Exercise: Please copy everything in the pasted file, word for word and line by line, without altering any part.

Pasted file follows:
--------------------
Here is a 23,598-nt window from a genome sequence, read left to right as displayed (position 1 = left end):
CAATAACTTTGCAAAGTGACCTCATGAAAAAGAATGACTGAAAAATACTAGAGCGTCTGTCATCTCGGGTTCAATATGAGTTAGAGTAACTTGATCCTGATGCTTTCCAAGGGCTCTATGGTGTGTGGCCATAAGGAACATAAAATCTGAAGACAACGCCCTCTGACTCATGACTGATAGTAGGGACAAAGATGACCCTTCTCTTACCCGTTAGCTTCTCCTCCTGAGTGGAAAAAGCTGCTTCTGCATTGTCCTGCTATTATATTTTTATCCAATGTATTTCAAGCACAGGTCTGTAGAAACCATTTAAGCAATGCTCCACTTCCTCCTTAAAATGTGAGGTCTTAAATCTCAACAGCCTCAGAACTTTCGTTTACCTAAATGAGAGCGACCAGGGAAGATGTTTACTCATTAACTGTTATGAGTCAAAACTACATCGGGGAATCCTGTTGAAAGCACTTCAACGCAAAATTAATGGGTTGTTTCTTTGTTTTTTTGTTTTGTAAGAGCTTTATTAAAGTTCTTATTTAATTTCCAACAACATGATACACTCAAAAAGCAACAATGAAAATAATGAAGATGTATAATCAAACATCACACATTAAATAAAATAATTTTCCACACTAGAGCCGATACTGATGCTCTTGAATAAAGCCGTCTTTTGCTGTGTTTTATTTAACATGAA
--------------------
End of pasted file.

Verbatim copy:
Here is a 23,598-nt window from a genome sequence, read left to right as displayed (position 1 = left end):
CAATAACTTTGCAAAGTGACCTCATGAAAAAGAATGACTGAAAAATACTAGAGCGTCTGTCATCTCGGGTTCAATATGAGTTAGAGTAACTTGATCCTGATGCTTTCCAAGGGCTCTATGGTGTGTGGCCATAAGGAACATAAAATCTGAAGACAACGCCCTCTGACTCATGACTGATAGTAGGGACAAAGATGACCCTTCTCTTACCCGTTAGCTTCTCCTCCTGAGTGGAAAAAGCTGCTTCTGCATTGTCCTGCTATTATATTTTTATCCAATGTATTTCAAGCACAGGTCTGTAGAAACCATTTAAGCAATGCTCCACTTCCTCCTTAAAATGTGAGGTCTTAAATCTCAACAGCCTCAGAACTTTCGTTTACCTAAATGAGAGCGACCAGGGAAGATGTTTACTCATTAACTGTTATGAGTCAAAACTACATCGGGGAATCCTGTTGAAAGCACTTCAACGCAAAATTAATGGGTTGTTTCTTTGTTTTTTTGTTTTGTAAGAGCTTTATTAAAGTTCTTATTTAATTTCCAACAACATGATACACTCAAAAAGCAACAATGAAAATAATGAAGATGTATAATCAAACATCACACATTAAATAAAATAATTTTCCACACTAGAGCCGATACTGATGCTCTTGAATAAAGCCGTCTTTTGCTGTGTTTTATTTAACATGAA